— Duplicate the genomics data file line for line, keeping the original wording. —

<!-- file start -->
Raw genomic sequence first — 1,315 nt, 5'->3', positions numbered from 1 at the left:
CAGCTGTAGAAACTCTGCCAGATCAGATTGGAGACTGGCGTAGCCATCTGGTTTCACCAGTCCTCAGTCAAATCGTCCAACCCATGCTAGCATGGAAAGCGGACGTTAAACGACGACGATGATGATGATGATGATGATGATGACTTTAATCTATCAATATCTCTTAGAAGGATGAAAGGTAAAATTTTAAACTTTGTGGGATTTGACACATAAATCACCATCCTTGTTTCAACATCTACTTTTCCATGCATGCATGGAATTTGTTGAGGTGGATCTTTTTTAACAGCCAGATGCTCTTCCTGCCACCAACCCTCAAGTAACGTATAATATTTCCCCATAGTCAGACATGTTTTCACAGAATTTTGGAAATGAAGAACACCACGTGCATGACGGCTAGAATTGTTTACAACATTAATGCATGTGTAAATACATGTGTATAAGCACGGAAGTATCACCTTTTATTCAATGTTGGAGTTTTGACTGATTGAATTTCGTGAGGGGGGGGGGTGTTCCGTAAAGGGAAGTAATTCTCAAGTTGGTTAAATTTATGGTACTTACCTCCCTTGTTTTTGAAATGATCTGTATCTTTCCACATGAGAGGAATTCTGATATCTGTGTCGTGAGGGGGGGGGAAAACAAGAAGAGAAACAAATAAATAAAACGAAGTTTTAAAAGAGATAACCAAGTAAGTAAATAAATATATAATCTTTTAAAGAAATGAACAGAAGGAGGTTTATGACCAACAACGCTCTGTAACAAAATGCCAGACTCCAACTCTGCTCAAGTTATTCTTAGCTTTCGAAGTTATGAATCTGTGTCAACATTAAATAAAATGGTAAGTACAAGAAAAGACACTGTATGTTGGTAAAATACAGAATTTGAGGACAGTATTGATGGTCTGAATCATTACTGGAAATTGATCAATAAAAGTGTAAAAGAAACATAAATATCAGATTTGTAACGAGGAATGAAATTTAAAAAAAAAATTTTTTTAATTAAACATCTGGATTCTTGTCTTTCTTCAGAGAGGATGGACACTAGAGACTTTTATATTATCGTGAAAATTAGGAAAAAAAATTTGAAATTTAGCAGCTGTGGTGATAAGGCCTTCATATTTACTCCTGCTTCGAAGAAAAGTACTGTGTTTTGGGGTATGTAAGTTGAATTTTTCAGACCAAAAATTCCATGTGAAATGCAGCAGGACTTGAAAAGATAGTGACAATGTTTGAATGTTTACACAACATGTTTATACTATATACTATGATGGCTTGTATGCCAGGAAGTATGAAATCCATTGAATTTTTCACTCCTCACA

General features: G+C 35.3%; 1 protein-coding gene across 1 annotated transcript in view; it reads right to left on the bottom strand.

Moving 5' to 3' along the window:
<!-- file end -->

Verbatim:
Raw genomic sequence first — 1,315 nt, 5'->3', positions numbered from 1 at the left:
CAGCTGTAGAAACTCTGCCAGATCAGATTGGAGACTGGCGTAGCCATCTGGTTTCACCAGTCCTCAGTCAAATCGTCCAACCCATGCTAGCATGGAAAGCGGACGTTAAACGACGACGATGATGATGATGATGATGATGATGACTTTAATCTATCAATATCTCTTAGAAGGATGAAAGGTAAAATTTTAAACTTTGTGGGATTTGACACATAAATCACCATCCTTGTTTCAACATCTACTTTTCCATGCATGCATGGAATTTGTTGAGGTGGATCTTTTTTAACAGCCAGATGCTCTTCCTGCCACCAACCCTCAAGTAACGTATAATATTTCCCCATAGTCAGACATGTTTTCACAGAATTTTGGAAATGAAGAACACCACGTGCATGACGGCTAGAATTGTTTACAACATTAATGCATGTGTAAATACATGTGTATAAGCACGGAAGTATCACCTTTTATTCAATGTTGGAGTTTTGACTGATTGAATTTCGTGAGGGGGGGGGGTGTTCCGTAAAGGGAAGTAATTCTCAAGTTGGTTAAATTTATGGTACTTACCTCCCTTGTTTTTGAAATGATCTGTATCTTTCCACATGAGAGGAATTCTGATATCTGTGTCGTGAGGGGGGGGGAAAACAAGAAGAGAAACAAATAAATAAAACGAAGTTTTAAAAGAGATAACCAAGTAAGTAAATAAATATATAATCTTTTAAAGAAATGAACAGAAGGAGGTTTATGACCAACAACGCTCTGTAACAAAATGCCAGACTCCAACTCTGCTCAAGTTATTCTTAGCTTTCGAAGTTATGAATCTGTGTCAACATTAAATAAAATGGTAAGTACAAGAAAAGACACTGTATGTTGGTAAAATACAGAATTTGAGGACAGTATTGATGGTCTGAATCATTACTGGAAATTGATCAATAAAAGTGTAAAAGAAACATAAATATCAGATTTGTAACGAGGAATGAAATTTAAAAAAAAAATTTTTTTAATTAAACATCTGGATTCTTGTCTTTCTTCAGAGAGGATGGACACTAGAGACTTTTATATTATCGTGAAAATTAGGAAAAAAAATTTGAAATTTAGCAGCTGTGGTGATAAGGCCTTCATATTTACTCCTGCTTCGAAGAAAAGTACTGTGTTTTGGGGTATGTAAGTTGAATTTTTCAGACCAAAAATTCCATGTGAAATGCAGCAGGACTTGAAAAGATAGTGACAATGTTTGAATGTTTACACAACATGTTTATACTATATACTATGATGGCTTGTATGCCAGGAAGTATGAAATCCATTGAATTTTTCACTCCTCACA

General features: G+C 35.3%; 1 protein-coding gene across 1 annotated transcript in view; it reads right to left on the bottom strand.

Moving 5' to 3' along the window: